Galaxies emit a range of wavelengths in the electromagnetic spectrum, from gamma rays to radio waves and everything in between. All of these give us important information about the different physics that occur in a galaxy.

When galaxies are close to us, their light hasn’t changed much since it was emitted, and we can sample a wide range of these wavelengths to understand what’s going on inside them.

But when galaxies are extremely far away, we no longer have that luxury. Light from more distant galaxies, as we see it now, has been stretched to longer, redder wavelengths due to the expansion of the Universe.

This means that some of the light that would have been visible to our eyes when it was first emitted has lost energy as the Universe has expanded. You are now in a completely different region of the electromagnetic spectrum. This is a phenomenon called a cosmological redshift.

And this is where the JWST really shines. The wide range of infrared wavelengths detectable by JWST allows it to see galaxies that Hubble never could. Combine this capability with the JWST’s huge mirror and superb pixel resolution, and you have the most powerful time machine in the known Universe.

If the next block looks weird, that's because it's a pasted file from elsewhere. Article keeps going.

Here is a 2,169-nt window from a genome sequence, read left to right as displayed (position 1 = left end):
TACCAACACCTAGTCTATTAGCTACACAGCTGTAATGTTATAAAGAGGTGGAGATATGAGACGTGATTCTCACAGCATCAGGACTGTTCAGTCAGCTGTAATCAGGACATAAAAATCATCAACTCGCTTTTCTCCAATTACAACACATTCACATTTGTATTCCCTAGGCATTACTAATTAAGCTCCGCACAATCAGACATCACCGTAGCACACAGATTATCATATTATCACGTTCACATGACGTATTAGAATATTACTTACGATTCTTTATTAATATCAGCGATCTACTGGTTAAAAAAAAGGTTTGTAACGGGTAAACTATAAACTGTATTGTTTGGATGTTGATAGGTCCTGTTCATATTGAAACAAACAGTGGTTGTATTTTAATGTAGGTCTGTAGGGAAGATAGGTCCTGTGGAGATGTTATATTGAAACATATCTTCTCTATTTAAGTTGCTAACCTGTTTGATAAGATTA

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The age of light is not equal to the distance.

Using the JWST, we will be able to capture extremely distant galaxies as they were only 100 million years after the Big Bang, which occurred about 13.8 billion years ago. So we can see the light of 13,700 million years ago.

What’s about to mess with your brain, though, is that those galaxies aren’t 13.7 billion light-years away. The actual distance to those galaxies today would be ~46 billion light-years.

This discrepancy is all thanks to the expansion of the Universe, and it makes working on a large scale tricky.

The Universe is expanding due to something called dark energy. It is believed to be a universal constant, acting equally in all areas of space-time (the fabric of our Universe).

And the more the Universe expands, the greater the effect dark energy has on its expansion. So even though the Universe is 13.8 billion years old, it is actually about 93 billion light-years across.

We cannot see the effect of dark energy on a galactic scale (within the Milky Way), but we can see it at much greater cosmological distances.

sit back and enjoy

We live in an extraordinary age of technology. Just 100 years ago, we didn’t know that there were galaxies outside our own. Now we estimate that there are trillions, and we have many options.

And for the foreseeable future, JWST will take us on a journey through space and time each and every week.

Sara Webb, Postdoctoral Research Fellow, Center for Astrophysics and Supercomputing, Swinburne University of Technology.

This article is republished from The Conversation under a Creative Commons license. Read the original article.

Nation World News Desk
Nation World News Desk